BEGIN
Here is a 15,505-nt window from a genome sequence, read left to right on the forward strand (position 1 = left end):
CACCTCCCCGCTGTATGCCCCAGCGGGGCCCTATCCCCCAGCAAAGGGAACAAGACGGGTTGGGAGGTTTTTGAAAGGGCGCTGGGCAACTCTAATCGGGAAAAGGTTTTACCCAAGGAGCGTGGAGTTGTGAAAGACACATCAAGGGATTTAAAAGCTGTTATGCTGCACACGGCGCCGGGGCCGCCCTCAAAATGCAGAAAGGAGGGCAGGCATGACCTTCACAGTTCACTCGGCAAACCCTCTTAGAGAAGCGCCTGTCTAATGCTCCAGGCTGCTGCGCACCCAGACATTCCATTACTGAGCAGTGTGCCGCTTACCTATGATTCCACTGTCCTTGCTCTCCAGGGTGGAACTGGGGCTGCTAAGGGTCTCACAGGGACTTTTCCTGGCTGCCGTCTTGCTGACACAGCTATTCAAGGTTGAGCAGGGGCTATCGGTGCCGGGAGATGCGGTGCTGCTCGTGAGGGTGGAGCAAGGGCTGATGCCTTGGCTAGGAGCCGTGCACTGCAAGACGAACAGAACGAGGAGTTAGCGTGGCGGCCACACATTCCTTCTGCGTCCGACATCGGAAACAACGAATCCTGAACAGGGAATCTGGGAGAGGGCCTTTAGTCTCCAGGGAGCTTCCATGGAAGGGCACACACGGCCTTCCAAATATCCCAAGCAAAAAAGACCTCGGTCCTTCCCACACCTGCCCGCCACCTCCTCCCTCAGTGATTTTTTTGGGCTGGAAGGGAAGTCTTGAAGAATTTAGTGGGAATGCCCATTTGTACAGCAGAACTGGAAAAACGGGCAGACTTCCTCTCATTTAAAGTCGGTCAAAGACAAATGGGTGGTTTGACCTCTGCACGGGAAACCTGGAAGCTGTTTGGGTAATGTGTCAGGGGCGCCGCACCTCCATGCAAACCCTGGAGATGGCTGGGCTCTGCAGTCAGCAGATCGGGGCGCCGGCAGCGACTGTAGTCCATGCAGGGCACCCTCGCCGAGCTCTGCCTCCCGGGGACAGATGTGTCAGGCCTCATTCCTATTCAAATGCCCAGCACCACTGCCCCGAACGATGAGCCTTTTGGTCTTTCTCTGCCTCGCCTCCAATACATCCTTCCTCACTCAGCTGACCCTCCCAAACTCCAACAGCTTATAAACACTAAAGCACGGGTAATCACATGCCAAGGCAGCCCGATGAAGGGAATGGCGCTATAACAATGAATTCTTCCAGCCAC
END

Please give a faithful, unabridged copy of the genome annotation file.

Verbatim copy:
Here is a 15,505-nt window from a genome sequence, read left to right on the forward strand (position 1 = left end):
CACCTCCCCGCTGTATGCCCCAGCGGGGCCCTATCCCCCAGCAAAGGGAACAAGACGGGTTGGGAGGTTTTTGAAAGGGCGCTGGGCAACTCTAATCGGGAAAAGGTTTTACCCAAGGAGCGTGGAGTTGTGAAAGACACATCAAGGGATTTAAAAGCTGTTATGCTGCACACGGCGCCGGGGCCGCCCTCAAAATGCAGAAAGGAGGGCAGGCATGACCTTCACAGTTCACTCGGCAAACCCTCTTAGAGAAGCGCCTGTCTAATGCTCCAGGCTGCTGCGCACCCAGACATTCCATTACTGAGCAGTGTGCCGCTTACCTATGATTCCACTGTCCTTGCTCTCCAGGGTGGAACTGGGGCTGCTAAGGGTCTCACAGGGACTTTTCCTGGCTGCCGTCTTGCTGACACAGCTATTCAAGGTTGAGCAGGGGCTATCGGTGCCGGGAGATGCGGTGCTGCTCGTGAGGGTGGAGCAAGGGCTGATGCCTTGGCTAGGAGCCGTGCACTGCAAGACGAACAGAACGAGGAGTTAGCGTGGCGGCCACACATTCCTTCTGCGTCCGACATCGGAAACAACGAATCCTGAACAGGGAATCTGGGAGAGGGCCTTTAGTCTCCAGGGAGCTTCCATGGAAGGGCACACACGGCCTTCCAAATATCCCAAGCAAAAAAGACCTCGGTCCTTCCCACACCTGCCCGCCACCTCCTCCCTCAGTGATTTTTTTGGGCTGGAAGGGAAGTCTTGAAGAATTTAGTGGGAATGCCCATTTGTACAGCAGAACTGGAAAAACGGGCAGACTTCCTCTCATTTAAAGTCGGTCAAAGACAAATGGGTGGTTTGACCTCTGCACGGGAAACCTGGAAGCTGTTTGGGTAATGTGTCAGGGGCGCCGCACCTCCATGCAAACCCTGGAGATGGCTGGGCTCTGCAGTCAGCAGATCGGGGCGCCGGCAGCGACTGTAGTCCATGCAGGGCACCCTCGCCGAGCTCTGCCTCCCGGGGACAGATGTGTCAGGCCTCATTCCTATTCAAATGCCCAGCACCACTGCCCCGAACGATGAGCCTTTTGGTCTTTCTCTGCCTCGCCTCCAATACATCCTTCCTCACTCAGCTGACCCTCCCAAACTCCAACAGCTTATAAACACTAAAGCACGGGTAATCACATGCCAAGGCAGCCCGATGAAGGGAATGGCGCTATAACAATGAATTCTTCCAGCCAC